Ormesby Broad had 5 Common Terns and a Sparrowhawk flew over.  Lastly I headed off to the local patch where 4 Little Ringed Plovers (2 sites) and a Snipe were the highlights.

On Sunday I popped into Longwater on my way back from Norwich and saw the 16 Waxwings that have been hanging around there for a while.  They failed to come down to the berries for photos though, and instead headed off towards Longwater Lane.

Yesterday I went up to Burnham Overy, again arriving in the dark so that I could get to Gun Hill by first light or thereabouts.  Once again a Spoonbill was seen in the dark feeding in one of the pools just across the dyke, and a Barn Owl was visible as it started to get light.  Vis mig was relatively slow early on so I didn't spend too long at Gun Hill before wandering round the dunes.  It included a Marsh Harrier west at sea, at least 7 Yellow Wagtails and single figure counts of all 3 hirundine species.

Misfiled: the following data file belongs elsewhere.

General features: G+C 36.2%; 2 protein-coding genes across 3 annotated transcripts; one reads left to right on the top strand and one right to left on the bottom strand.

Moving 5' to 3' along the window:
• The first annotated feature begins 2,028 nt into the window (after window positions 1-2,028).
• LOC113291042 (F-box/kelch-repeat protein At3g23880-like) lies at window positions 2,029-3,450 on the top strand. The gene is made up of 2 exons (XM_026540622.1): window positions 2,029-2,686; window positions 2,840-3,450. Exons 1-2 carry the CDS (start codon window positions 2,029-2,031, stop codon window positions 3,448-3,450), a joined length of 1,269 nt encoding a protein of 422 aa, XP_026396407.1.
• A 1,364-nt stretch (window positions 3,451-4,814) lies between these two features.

I heard Tree Pipit a few times but wasn't convinced they were different birds moving through - maybe one bird knocking around in the dunes somewhere.  Eventually I located it at the east end of the dunes.

Tree Pipit, Burnham Overy, 24th April

Not the best photo, I know, but I was happier with this hastily grabbed shot of a Meadow Pipit.

Meadow Pipit, Burnham Overy, 24th April

There were still a few Ring Ouzels around - I saw 8, others saw more.  Also 9 Wheatears and 7 Whimbrels and, at last, my first Whitethroat of the year.  Hanging on from winter were 20 Pink-footed Geese and a Golden Plover.